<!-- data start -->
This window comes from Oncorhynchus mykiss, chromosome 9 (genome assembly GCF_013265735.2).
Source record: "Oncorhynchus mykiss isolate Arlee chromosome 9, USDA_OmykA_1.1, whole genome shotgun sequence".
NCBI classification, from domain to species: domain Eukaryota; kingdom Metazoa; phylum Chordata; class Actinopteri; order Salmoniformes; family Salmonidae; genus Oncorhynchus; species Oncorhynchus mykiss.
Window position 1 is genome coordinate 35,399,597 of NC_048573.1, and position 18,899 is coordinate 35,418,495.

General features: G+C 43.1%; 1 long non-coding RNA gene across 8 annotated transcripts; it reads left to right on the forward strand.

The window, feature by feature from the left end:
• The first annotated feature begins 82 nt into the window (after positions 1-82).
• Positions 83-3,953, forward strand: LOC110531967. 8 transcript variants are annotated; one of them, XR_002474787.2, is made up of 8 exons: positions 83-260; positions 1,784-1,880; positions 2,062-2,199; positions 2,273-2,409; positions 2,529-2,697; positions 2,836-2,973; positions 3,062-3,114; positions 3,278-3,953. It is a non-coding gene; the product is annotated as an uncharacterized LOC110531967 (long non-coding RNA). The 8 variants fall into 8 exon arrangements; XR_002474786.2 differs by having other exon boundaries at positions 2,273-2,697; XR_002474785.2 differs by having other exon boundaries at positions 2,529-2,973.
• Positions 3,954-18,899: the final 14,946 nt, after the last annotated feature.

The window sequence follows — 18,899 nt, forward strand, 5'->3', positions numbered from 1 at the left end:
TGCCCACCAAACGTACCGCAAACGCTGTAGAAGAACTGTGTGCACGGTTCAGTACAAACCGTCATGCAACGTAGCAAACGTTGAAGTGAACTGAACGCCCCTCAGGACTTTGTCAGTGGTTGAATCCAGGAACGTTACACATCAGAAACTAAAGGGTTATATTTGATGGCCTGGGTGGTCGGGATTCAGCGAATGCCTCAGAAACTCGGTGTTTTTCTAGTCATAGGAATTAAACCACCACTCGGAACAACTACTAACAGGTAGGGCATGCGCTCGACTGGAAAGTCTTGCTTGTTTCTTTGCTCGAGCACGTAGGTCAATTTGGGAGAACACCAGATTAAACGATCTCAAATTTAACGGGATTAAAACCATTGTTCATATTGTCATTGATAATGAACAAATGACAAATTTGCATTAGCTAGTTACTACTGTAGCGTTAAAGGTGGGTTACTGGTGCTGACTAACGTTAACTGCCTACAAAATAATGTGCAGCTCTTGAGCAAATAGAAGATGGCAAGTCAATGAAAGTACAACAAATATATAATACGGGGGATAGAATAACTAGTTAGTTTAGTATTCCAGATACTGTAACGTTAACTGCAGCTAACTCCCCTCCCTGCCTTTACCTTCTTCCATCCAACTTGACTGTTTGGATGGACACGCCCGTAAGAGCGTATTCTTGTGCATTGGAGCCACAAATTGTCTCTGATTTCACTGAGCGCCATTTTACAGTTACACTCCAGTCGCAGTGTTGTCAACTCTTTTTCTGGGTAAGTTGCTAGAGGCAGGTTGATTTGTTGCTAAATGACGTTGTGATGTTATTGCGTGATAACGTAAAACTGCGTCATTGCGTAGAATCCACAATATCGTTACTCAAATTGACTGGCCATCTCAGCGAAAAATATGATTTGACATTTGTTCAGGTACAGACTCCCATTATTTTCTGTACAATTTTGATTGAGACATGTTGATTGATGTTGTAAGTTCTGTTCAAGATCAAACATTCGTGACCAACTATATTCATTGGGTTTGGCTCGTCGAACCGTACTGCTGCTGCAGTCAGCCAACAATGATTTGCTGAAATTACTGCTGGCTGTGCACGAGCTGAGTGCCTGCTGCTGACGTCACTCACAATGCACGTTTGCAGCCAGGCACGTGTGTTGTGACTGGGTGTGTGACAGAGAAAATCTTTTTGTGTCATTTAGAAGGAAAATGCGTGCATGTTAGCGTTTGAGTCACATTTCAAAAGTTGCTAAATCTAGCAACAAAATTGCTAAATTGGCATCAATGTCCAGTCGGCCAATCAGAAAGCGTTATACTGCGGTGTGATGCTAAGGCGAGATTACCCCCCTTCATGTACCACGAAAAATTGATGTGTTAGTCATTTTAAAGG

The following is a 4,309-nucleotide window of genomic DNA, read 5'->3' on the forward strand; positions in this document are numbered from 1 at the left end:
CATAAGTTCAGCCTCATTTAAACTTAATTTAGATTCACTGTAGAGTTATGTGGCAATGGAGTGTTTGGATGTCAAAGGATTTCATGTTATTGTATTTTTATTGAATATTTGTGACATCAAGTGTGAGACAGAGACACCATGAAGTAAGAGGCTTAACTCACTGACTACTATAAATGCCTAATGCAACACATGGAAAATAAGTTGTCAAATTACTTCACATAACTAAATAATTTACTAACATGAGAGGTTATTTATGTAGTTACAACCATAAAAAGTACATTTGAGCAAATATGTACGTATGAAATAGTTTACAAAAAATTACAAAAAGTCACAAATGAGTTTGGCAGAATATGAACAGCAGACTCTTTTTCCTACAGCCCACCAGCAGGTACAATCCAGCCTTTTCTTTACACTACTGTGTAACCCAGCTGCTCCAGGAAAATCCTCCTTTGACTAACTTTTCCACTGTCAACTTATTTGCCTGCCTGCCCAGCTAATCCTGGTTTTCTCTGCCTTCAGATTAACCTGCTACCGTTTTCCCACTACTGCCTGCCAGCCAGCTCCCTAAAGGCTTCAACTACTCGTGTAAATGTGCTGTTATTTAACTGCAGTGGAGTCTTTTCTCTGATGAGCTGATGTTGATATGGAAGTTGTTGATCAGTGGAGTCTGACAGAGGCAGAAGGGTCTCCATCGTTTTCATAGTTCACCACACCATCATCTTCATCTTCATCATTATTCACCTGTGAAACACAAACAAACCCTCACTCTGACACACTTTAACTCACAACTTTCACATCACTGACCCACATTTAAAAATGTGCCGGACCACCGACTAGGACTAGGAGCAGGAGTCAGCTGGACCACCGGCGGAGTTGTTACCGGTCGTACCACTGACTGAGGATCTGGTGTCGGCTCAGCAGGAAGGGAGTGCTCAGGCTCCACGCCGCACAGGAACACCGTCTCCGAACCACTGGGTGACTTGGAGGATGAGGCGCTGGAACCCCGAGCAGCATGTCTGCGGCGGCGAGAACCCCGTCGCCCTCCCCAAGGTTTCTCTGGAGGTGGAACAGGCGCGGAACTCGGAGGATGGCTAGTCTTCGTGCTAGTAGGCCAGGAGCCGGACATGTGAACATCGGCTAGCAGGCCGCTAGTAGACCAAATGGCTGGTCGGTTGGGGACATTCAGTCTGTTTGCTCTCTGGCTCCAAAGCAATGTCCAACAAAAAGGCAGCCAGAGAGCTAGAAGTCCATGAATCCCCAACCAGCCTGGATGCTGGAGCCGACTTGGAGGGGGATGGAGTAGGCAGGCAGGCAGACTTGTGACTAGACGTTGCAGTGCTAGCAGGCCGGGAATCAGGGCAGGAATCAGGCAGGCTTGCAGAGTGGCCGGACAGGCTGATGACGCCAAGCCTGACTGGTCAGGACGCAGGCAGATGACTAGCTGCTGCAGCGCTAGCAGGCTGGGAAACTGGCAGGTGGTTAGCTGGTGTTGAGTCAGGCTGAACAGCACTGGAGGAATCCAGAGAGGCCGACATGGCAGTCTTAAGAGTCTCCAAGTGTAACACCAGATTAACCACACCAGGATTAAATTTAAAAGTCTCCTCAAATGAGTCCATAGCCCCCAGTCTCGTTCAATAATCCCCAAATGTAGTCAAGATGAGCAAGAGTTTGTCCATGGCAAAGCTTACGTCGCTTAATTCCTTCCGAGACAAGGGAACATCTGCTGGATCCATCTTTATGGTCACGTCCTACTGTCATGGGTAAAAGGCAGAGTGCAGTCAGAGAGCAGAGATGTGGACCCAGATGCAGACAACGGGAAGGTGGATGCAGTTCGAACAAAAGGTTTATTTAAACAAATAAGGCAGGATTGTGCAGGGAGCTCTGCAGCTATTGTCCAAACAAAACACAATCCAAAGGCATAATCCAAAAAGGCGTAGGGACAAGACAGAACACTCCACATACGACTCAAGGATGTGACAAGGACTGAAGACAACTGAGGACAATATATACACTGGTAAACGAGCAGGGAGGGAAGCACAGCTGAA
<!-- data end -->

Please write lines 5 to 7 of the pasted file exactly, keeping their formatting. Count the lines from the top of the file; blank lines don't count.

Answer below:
General features: G+C 43.1%; 1 long non-coding RNA gene across 8 annotated transcripts; it reads left to right on the forward strand.

The window, feature by feature from the left end:
• The first annotated feature begins 82 nt into the window (after positions 1-82).